Discreet vocal pedagogy programs are offered in a small number of tertiary institutions in Australia at undergraduate and post-graduate level. In addition, a number of tertiary institutions provide elective courses and professional development opportunities. In fulfilling the recommendations of the NRSME, there is an opportunity for tertiary providers to ensure that vocal and choral music is an integral part of pre-service training for teachers. Queensland has been recognised for its state funded music education system. There is an opportunity for other states, through the national curriculum initiatives, to prepare specialist music teachers for employment in primary and secondary schools. Tertiary music schools also have the opportunity to collaborate with community groups, particularly amateur musical theatre and concert musicians to apply for block funding to bridge the gap between training and professional experiences (See Brown and Kirkman, 2007).

Studio teachers have noted the opportunities brought about by the two-edge sword of television realit programs. While many studio teachers found the broadcasts highly disturbing in terms of the processes used, many more believe that business has picked up since the advent of shows such as Australian Idol, Operatunity Oz and It Takes Two. The drive from the NRSME for greater status and inclusion in vocal education was also perceived as an advantage to studio music teachers who would therefore have the opportunity to expand business opportunities


The biggest threat to singing in schools is the decision by successive governments to excise singing from school curricula. The findings of the National Review of School Music Education are supported in the work of Chapman (2006):

Many education systems have had to cut or downgrade music and singing from their curricula. Teaching training includes little or no singing and sometime produces teachers who are too self-conscious to sing, even with children. The joy of making vocal sound is in danger of becoming lost.

Harrison (2006) also commented that

It is clear from the literature and this research that singing in our schools is under-funded, considered a poor cousin to instrumental participation and lacking a consistency taken for granted in other curriculum areas.

ANATS members expressed concern that the provision of suitable programs, resources and teachers were under threat through this government prioritizing.

The devaluing of singing in the community, as cited in relation to the school sector above, has repercussions in the tertiary and studio teaching sectors. Since 1987, university funding models have been applied to the tertiary music environment with an overall loss of funding per student. This has meant fewer lessons per student per semester, the lack of availability of professional accompanists present in lessons and other cuts in progams.

Studio teachers perceived that the main threats were economic viability and the lack of a regulated industry. Resources, both human and physical have been, and continue to be, under threat.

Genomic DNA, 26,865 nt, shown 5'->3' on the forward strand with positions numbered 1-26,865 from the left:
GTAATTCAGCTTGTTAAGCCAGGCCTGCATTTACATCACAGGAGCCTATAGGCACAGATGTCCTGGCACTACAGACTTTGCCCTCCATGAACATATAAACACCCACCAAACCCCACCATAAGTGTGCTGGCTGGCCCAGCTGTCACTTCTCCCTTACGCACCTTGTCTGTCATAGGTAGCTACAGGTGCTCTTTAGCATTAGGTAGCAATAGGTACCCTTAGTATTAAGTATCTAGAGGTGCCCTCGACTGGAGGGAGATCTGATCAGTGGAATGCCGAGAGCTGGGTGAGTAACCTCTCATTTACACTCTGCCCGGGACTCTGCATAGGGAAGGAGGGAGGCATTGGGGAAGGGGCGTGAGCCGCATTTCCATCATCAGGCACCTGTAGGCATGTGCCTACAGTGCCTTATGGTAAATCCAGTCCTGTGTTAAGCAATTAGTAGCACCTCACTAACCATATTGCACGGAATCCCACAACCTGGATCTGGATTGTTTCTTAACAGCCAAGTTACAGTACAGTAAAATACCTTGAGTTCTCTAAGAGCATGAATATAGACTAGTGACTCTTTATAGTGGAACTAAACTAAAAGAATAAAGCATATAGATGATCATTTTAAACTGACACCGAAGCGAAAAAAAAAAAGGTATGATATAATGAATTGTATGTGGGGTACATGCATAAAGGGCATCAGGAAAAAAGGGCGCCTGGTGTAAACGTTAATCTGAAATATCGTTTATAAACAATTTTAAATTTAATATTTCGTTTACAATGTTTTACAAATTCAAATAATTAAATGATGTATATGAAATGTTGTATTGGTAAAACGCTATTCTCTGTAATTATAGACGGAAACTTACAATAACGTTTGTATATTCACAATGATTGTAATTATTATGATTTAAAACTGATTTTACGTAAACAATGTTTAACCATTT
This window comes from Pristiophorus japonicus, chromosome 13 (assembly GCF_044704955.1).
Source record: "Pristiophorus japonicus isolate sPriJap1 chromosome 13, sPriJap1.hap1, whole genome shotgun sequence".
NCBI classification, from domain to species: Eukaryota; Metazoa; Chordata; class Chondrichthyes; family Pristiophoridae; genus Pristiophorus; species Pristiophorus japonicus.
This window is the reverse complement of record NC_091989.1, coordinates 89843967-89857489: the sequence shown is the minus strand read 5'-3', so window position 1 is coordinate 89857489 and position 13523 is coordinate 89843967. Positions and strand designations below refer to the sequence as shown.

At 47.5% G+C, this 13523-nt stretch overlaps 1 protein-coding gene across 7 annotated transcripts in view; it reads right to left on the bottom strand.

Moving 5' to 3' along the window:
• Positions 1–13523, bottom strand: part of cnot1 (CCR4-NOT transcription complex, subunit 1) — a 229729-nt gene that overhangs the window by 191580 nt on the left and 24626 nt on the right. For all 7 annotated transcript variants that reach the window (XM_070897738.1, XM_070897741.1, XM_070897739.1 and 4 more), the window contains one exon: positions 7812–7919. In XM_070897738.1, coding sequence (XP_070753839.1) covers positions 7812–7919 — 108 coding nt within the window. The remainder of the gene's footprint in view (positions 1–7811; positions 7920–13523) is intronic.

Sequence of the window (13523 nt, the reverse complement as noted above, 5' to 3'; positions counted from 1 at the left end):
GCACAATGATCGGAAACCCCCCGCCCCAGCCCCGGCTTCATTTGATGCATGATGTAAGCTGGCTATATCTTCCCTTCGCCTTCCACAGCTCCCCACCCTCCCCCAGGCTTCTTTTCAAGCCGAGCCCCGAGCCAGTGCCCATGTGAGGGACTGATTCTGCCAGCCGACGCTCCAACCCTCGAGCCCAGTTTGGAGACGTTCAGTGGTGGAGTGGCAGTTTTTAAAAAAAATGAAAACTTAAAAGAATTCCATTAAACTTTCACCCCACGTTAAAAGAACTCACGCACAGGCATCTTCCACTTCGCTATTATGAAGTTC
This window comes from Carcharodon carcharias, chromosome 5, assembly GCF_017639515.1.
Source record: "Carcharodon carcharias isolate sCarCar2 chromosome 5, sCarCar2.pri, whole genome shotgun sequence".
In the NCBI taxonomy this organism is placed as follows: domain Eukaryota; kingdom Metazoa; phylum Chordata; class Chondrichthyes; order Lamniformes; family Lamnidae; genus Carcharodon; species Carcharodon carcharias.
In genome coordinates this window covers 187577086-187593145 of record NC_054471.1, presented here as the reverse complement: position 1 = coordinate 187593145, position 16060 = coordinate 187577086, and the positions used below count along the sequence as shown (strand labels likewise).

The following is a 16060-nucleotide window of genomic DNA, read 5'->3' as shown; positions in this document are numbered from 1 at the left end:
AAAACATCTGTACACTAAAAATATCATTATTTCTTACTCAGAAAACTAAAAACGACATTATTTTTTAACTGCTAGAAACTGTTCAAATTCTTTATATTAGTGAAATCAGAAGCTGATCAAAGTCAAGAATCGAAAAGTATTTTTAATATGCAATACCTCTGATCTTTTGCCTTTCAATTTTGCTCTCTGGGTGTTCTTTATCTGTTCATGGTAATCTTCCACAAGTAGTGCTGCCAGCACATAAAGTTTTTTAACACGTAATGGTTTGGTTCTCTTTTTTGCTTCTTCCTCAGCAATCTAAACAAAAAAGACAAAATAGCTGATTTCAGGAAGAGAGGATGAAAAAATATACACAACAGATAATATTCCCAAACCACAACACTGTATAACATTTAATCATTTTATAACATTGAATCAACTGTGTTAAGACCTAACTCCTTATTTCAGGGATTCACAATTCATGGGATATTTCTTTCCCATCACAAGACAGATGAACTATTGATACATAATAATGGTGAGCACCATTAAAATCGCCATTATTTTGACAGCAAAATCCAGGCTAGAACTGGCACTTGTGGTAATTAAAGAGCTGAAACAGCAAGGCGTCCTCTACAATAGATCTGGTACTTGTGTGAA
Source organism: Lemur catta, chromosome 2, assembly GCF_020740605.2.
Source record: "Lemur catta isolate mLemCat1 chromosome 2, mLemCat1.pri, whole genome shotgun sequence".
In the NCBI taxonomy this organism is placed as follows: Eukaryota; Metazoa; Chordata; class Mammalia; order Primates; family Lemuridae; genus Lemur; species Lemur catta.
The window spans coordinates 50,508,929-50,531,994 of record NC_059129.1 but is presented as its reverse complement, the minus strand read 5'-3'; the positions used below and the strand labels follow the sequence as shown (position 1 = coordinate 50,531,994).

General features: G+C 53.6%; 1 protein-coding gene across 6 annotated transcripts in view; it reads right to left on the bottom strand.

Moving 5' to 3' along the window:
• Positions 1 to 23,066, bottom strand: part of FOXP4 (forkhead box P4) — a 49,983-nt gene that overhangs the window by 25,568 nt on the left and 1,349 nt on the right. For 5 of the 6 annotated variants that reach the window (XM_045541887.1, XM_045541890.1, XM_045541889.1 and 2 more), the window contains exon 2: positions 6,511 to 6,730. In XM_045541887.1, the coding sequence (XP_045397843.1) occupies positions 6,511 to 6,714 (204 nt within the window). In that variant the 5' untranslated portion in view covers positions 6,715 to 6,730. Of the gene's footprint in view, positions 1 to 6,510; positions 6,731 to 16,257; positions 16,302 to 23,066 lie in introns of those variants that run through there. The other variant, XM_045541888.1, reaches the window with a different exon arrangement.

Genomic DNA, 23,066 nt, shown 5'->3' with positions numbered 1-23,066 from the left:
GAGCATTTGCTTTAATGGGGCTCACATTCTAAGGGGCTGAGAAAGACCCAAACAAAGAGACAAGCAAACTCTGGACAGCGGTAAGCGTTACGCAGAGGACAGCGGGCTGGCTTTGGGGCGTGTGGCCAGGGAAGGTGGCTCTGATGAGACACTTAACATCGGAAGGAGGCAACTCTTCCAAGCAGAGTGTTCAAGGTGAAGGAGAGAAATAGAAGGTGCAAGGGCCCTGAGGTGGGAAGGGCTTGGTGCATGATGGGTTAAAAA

In summary, the singing teaching community was positive about recent government imperatives but expressed concerns about the current status of singing in society. Funding models were considered problematic across all sectors. Opportunities for an increase in the profile of singing through a national school curriculum were embraced by teachers, as were the findings of NRSME in relation to singing. It remains to be seen whether the rhetoric will convert to substantial change across the sector.


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Clair, A. (2000) ‘The importance of singing with elderly patients’, in Aldrige, D. (ed) Music therapy in dementia: More new voices (pp 81-101). London: Jessica Kingsley

Clift, S.M. and Hancox, G. (2001). The Perceived benefits of singing: findings from preliminary surveys with a university college choral society. Journal of the Royal Society for the Promotion of Health, 121, 248-256.

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Davis, P. (1998). Emotional influences on singing. Australian Voice 4, 13 – 18.

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Harrison, S.D. (2006) ‘Where are we going? Directions for vocal tuition in schools.’ Paper presented at ANATS National Conference Canberra October 2006

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[1] Prime Minister’s Science, Engineering and Innovation Council, ‘Imagine Australia – report on the inquiry into the role of creativity in an innovation economy’, 2005

[2] National education and the arts statement , Ministerial Council for Education, Employment, Training and Youth Affairs

[3] National education and the arts statement , Ministerial Council for Education, Employment, Training and Youth Affairs


Scott Harrison, Rowena Cowley, Kathleen Connell, Inge Southcott and the membership of the Australian National Association of Teachers of Singing (ANATS). Submitted 29 February 2008. Dr Harrison, who lectures in Music and Music Education at Griffith University in Brisbane, is the President of ANATS.

Entered into knowledge base 1 September 2008


  1. Chapman, 2006↩︎

Lectures in Music and Music Education, Griffith University, Brisbane.